Watching the financial markets has been as entertaining as Ringling Brothers and Barnum & Bailey.
I heard a funny story in New York. My best friend and I were sitting in a West Chelsea bar called El Quinto Pino, Spanish for “the Middle of Nowhere,” where we were joined by her husband, a mortgage-backed securities trader who is still making money. I asked Ken (his real name, as he assures me he has nothing to hide) how his week had been. “Interesting,” was his Zen response.
Just days after the Lehman’s failure that really unleashed full hysteria, he went to dinner with some colleagues and a bright young sports star who was keen to be cleverer than most with his $5 million signing bonus.
“I don’t want to spend it,” he said eagerly. “I want to invest it safely.”
“Well, investing is risky. Lehman Brothers has just gone bankrupt,” said a helpful banker.
“The circus has gone bankrupt?!” he answered incredulously.
His confusion is understandable: watching the financial markets has been as entertaining as Ringling Brothers and Barnum & Bailey, where Henry Paulson faces the twin tigers of plummeting markets and rampaging taxpayers. He’s going to need a bigger whip.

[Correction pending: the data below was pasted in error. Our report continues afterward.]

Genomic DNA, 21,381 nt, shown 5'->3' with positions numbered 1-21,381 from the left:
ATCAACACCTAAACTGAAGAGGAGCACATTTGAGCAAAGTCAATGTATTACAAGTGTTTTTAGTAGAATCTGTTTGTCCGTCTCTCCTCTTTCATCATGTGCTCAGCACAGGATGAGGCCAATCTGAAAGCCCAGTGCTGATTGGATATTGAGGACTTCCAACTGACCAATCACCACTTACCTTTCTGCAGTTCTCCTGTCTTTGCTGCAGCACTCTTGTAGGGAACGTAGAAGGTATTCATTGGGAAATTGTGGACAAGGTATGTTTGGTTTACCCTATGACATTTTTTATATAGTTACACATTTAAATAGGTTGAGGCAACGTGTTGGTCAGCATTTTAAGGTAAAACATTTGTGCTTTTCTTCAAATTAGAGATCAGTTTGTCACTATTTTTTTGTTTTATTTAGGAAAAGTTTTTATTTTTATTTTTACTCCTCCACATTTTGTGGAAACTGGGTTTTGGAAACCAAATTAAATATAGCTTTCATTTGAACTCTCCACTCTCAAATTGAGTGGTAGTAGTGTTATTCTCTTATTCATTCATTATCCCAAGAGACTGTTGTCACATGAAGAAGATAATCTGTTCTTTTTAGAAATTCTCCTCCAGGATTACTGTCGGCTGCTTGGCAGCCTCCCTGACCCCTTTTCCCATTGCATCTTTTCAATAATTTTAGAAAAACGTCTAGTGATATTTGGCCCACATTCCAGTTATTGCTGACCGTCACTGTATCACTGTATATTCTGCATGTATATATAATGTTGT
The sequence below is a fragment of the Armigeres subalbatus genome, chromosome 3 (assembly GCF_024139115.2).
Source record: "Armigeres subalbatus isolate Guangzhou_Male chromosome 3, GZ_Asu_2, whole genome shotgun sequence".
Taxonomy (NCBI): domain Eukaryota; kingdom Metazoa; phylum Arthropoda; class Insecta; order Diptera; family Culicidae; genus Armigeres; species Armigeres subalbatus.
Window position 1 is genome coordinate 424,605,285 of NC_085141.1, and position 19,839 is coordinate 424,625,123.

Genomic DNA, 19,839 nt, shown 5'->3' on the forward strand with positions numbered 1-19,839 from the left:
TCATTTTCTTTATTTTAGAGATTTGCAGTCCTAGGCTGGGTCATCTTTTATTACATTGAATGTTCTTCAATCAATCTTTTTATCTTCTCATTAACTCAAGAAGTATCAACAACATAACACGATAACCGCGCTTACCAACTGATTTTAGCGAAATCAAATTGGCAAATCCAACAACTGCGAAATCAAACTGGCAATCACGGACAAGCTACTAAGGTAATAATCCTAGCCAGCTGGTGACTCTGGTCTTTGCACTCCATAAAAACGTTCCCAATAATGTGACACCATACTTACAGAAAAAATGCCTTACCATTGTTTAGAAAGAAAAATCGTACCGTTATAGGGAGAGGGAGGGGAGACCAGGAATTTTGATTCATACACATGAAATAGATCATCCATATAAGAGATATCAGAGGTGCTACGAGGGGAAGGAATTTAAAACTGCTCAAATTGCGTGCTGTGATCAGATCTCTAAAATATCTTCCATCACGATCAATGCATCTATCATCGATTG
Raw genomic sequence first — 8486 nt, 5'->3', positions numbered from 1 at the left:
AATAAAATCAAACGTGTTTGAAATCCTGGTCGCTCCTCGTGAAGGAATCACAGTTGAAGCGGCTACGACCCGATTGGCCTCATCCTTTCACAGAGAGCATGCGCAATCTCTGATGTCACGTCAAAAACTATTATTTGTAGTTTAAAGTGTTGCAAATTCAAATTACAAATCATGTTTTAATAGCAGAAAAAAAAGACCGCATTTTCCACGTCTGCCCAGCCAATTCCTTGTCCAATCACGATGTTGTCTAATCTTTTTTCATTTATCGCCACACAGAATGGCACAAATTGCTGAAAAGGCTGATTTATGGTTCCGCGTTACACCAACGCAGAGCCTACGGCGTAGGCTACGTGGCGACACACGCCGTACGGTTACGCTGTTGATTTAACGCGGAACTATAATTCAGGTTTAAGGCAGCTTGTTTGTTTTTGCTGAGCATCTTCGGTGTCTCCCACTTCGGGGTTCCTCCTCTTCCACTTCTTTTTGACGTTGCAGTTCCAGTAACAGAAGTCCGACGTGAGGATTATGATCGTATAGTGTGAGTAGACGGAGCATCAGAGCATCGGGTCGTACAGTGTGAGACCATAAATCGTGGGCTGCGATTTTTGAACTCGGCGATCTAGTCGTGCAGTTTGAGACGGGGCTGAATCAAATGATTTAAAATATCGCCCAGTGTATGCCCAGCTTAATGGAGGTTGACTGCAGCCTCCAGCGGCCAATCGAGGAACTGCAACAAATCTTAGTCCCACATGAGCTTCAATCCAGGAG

Even the reputation of Nancy Pelosi, the queen of speak-softly-and-carry-a-big-stick, has been ravaged by the failure of the bailout. Her right hand curled into a fist at the press conference where she had to apologize for the bill’s failure and vow to get the next one passed. And with that, she strode out.
In the meantime, while the congresspeople put in their all-too-rare overtime trying to figure out what will simultaneously save the economy and their jobs, be certain we’re in for plenty more show. And a friendly drink in the Middle of Nowhere might not be a bad idea.